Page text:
It has become a tradition in only a short time: At the end of the first quarter of every University of Iowa Hawkeyes home football game, fans, staff and players and coaches from both teams all turn to the University of Iowa Stead Family Children’s Hospital that towers over Kinnick Stadium and wave to the hospital’s top floor.
There, young patients and their families regularly assemble to watch the games in a glass-enshrouded space called the Press Box Café. The mass greeting from the stadium, known as the Iowa Wave, started last fall following the opening of the new hospital earlier in the year, and has been featured prominently on telecasts of Iowa football games, including a national telecast on ESPN.
The Press Box Café opens only for the football games and other special events and has its own basic food prep kitchen area. It hosts Friday movie nights, music parties, cooking activities for groups of young patients and tailgate events for home games and viewing parties for away games.
It also serves as a staff development and in-services area when not hosting patient-centered activities. In all, the space is reserved about 80 percent of the time, says Kathy Whiteside, senior specialist with the hospital’s Child Life unit. “It’s very, very busy,” she says.
The food prep area is equipped with a pair of Turbo Chef ovens to produce hot items, but the menu remains fairly simple most of the time.
“We don’t do a lot of fancy stuff up there because it’s very close to our main production area,” offers Doug Robertson, interim director of the department of food & nutrition services for University of Iowa Health Care. The department did cater at least one fairly elaborate dinner for a small group of donors in the space before it opened but generally the Press Box Café remains a space for patients and staff.
For patient-centered events, the typical fare includes pizza, cookies, cupcakes, lemonade and healthy options like granola bars. The football events also have meat-and-cheese trays but “the goal is to keep it very kid-friendly,” Robertson says. “Kids, especially kids in the hospital, like foods they know and are comfortable with, so that’s what we try to give them.”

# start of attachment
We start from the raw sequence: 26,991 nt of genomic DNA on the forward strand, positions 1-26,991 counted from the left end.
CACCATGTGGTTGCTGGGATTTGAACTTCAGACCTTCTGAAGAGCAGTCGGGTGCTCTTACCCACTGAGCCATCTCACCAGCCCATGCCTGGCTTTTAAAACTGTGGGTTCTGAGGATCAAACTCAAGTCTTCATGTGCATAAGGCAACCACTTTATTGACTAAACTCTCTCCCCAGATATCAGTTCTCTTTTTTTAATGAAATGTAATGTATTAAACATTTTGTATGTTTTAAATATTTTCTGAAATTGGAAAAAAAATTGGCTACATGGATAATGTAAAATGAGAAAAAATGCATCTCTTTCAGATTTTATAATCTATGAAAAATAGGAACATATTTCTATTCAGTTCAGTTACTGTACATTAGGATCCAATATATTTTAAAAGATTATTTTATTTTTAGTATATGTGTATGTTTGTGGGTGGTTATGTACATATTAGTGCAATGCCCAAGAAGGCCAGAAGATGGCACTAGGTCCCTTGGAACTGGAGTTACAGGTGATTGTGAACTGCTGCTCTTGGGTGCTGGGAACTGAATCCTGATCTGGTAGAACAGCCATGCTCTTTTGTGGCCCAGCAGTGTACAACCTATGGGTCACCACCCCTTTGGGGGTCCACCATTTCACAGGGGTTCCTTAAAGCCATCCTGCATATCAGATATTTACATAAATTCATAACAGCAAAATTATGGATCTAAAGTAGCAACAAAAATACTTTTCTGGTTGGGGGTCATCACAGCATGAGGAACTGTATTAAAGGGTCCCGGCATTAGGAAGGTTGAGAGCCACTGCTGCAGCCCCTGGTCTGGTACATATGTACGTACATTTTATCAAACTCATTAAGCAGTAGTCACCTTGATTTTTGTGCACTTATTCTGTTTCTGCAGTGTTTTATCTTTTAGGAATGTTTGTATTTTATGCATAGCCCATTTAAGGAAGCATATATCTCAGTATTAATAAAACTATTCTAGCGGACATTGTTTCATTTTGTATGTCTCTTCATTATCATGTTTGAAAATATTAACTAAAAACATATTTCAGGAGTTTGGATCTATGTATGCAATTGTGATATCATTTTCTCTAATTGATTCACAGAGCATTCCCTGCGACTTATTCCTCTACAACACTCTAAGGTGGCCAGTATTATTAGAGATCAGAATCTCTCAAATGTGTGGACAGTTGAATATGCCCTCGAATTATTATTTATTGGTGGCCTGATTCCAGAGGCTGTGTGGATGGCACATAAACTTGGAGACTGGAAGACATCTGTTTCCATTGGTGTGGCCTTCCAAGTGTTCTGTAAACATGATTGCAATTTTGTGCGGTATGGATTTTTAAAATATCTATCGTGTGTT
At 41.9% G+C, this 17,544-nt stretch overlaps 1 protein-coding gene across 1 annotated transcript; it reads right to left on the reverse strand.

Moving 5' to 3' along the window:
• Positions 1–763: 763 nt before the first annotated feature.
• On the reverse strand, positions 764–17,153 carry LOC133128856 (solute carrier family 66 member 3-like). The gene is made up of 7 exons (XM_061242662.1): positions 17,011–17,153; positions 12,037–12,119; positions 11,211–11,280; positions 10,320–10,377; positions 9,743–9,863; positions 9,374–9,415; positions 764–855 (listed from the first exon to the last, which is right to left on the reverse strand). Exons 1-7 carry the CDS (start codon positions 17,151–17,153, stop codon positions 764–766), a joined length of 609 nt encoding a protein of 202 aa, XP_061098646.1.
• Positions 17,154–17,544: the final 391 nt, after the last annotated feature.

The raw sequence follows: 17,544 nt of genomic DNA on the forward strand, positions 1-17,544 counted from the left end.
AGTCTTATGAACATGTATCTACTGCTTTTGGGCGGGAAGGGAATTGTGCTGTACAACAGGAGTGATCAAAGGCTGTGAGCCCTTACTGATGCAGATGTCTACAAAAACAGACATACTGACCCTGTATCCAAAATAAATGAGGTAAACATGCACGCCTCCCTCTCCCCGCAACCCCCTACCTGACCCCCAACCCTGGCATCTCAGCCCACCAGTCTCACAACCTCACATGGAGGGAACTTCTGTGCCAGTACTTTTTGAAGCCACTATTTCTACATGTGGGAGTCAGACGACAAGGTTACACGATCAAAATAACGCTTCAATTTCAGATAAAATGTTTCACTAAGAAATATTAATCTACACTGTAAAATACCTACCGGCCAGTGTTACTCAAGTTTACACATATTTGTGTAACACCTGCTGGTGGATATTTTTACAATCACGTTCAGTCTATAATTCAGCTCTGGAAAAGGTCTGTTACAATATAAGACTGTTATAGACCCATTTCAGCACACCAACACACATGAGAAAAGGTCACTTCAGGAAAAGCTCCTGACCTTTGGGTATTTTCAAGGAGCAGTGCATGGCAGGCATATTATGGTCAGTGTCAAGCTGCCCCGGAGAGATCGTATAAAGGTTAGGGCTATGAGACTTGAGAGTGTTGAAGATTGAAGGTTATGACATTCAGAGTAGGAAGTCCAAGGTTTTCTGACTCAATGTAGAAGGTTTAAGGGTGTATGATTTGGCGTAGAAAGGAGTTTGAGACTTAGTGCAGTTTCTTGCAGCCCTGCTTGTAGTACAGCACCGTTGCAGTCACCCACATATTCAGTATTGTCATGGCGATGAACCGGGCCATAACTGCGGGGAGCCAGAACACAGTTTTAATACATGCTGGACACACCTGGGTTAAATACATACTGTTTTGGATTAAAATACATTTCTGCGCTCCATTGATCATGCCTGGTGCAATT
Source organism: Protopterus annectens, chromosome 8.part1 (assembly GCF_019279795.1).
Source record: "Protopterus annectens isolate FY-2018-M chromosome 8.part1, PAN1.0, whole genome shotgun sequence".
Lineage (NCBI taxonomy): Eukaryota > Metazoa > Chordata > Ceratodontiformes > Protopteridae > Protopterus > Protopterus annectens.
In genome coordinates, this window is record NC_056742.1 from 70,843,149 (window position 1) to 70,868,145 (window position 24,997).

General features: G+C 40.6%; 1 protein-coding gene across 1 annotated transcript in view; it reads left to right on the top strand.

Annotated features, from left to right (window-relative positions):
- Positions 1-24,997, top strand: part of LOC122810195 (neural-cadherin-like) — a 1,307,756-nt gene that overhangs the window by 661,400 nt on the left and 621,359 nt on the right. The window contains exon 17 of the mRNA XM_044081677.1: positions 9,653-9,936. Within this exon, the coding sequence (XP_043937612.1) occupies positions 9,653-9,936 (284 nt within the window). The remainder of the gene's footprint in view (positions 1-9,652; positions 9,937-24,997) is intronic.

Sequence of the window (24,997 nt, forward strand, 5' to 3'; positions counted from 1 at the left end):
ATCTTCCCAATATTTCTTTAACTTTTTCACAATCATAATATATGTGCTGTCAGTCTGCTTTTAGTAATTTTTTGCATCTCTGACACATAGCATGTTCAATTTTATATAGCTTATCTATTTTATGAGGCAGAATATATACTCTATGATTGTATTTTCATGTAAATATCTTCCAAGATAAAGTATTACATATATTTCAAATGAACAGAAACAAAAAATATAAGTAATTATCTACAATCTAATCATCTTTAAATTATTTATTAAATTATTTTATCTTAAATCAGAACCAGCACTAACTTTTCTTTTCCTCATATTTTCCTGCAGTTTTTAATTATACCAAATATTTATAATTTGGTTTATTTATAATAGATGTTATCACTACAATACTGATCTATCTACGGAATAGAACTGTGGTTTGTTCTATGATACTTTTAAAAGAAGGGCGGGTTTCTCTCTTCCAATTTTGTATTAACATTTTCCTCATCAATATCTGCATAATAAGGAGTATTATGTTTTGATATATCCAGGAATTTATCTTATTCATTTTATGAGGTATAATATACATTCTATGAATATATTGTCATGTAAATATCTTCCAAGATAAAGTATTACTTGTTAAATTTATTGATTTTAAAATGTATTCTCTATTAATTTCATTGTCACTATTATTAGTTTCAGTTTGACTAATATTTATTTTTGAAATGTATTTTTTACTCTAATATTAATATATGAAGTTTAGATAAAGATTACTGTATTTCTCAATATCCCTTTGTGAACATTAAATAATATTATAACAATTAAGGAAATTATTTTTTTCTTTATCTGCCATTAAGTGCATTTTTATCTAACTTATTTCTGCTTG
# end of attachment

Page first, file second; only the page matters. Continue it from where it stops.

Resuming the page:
Every child participating in the activities in the Pres Box Café is approved by their nurse to ensure there are no conflicts with clinical requirements like diet restrictions.
“We have a lot of kids with diabetes coming up to the cooking activities,” Whiteside notes, “and dietary helped us figure out the number of carbs in the foods like pizza they make so the child could trade it out for their evening snack, for example.”
The game-day activities, which can involve as many as 20 child patients and 120 family members, are assisted by volunteer U-Iowa athletes from sports other than football and there are appearances by members of the cheer squad and the band.
The Press Box Café is one of a group of activity spaces on the Stead Hospital’s top floor. There is also a glass-walled healing garden where patients and families can stroll among the plants and flowers when the weather is favorable, plus a meditation room and a vista space that serves as kind of overflow space for when the Press Box Cafe is full. It offers the same view of the stadium as the Press Box.
Stead Hospital’s in-house dining services operates a café on the building’s first floor augmented by a coffee shop that is operated by an outside contractor. Patients can order meals using tablet computers or their television screens from 6 a.m. to 8 p.m. The system automatically limits their choices to selections compliant with any diet restrictions.
The Stead Children’s Hospital is connected to University of Iowa Health’s main hospital, which operates seven retail dining outlets on its premises. In all, the entire complex serves around 10,000 retail and patient meals a day.